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An experimental idea, but good so far and it works…

After my experiments with successfully Charlieplexing up to 144 LEDs, I decided to try the same method with the cathodes of high voltage nixie tubes.

Charlieplexing is an electronics technique developed by Charlie Allen at Maxim in which relatively few I/O pins on a chip are used to drive a large number of devices.

I designed a little two tube clock, using a 14 pin 16F688 PIC microcontroller.

Two nixie tubes each contain ten cathodes, one each for the numbers 0 to 9.

20 cathodes fits neatly into a 5 x 4 Charlieplex. Just 5 output pins drive 20 cathodes. Only one high-low output pair from the PIC is active at any one time, thus the two tubes’ data are rapidly switched between to give the illusion that both are lit all the time.

The clock also includes a switched mode high voltage power supply for the nixies. This is based on a very tried and trusted design using a 555 timer, a FET and an inductor.

The PIC used has 14 pins. After using the five data outputs and two for the switches, I still had some pins spare so I decided to put some dual blue/red LEDs in the bases of the tubes. Just for fun.

The only issue that I encountered is that this system is very unforgiving if there is an open connection somewhere – the whole group of other cathodes connected to that same anode set will all glow together, dimly. It’s a shock to see and looks horrendous, but it’s easy to spot and fix once aware of what is happening.

The clock has red LEDs lit when the hours are displayed, blue when the seconds are displayed and magenta when the display goes blank between digit pairs.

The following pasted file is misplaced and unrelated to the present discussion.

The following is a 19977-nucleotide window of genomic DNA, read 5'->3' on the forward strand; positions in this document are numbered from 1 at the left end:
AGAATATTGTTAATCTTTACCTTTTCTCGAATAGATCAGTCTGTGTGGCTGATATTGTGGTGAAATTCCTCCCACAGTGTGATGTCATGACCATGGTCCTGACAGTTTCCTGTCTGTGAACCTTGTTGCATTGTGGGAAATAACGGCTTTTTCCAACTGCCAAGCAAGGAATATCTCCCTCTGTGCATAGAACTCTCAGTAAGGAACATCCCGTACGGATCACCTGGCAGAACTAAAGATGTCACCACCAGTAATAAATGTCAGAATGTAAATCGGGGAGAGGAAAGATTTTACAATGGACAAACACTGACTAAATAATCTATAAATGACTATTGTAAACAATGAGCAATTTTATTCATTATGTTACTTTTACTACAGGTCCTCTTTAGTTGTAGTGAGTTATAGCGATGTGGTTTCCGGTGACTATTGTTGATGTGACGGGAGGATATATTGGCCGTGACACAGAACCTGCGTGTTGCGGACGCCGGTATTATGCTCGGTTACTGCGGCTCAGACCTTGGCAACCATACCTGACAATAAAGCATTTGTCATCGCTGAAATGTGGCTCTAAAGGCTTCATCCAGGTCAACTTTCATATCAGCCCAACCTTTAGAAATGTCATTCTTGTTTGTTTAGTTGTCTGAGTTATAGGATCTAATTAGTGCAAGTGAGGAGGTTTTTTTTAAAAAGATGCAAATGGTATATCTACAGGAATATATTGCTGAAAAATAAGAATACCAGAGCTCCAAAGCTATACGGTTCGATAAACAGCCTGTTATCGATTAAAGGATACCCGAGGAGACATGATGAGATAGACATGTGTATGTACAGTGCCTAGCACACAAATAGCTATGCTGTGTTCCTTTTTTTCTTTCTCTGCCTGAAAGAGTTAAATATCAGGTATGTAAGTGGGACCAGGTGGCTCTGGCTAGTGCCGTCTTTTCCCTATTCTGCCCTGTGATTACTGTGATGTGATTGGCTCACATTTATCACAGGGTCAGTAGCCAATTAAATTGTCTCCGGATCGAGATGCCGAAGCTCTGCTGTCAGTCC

This is probably best shown in a little movie…

The clock is built on two circuit boards, which fit one above the other.

5 comments on “Charlieplexing two nixie tubes
  1. Sublime says:

    Turns out my ghosting was the result of impurities between my tightly packed smd board. A couple of good scrubs with a tooth brush and the ghosting is gone.

    • clock-it says:

      I am glad you got your issue fixed. I have just made a set of ‘universal’ one and two tube nixie clocks using Charlieplexing – 4 lines per tube. – I can configure the cathodes in software to drive any nixie (except biquinary of course). I have thus tested a whole range of tubes and all are working without issue so far. I have found both LED and nixie circuits to be finicky about unconnected drive pins – I don’t know why.

  2. Sublime says:

    I have been experimenting with Charlieplexing transistors to drive nixie tubes as you did so long ago and I am running into the same issue as you found with the ghosted cathodes and I am not sure what you mean by open connection. With Charliplexing are not all the High-Z state pins the same as an open connection? If so how do you not have any open conenctions but still have a high-Z state?

    • clock-it says:

      I have had the same issue with both charlieplexing leds and nixie tubes. An open connection to one of the anodes or cathodes (don’t ask me which causes the problem, I cannot remember) will cause ghosting issues on all the other items that are in the same group.

      I have just built and coded a PIC to drive any nixie I like – I can reassign the cathodes via software – and I have tested it with a dozen different tubes and I have no problems with any of them misbehaving.

      • Sublime says:

        I’m still unsure what you mean by “an open connection” because with Charlieplexing one of the states is the same as being disconnected, is it not?

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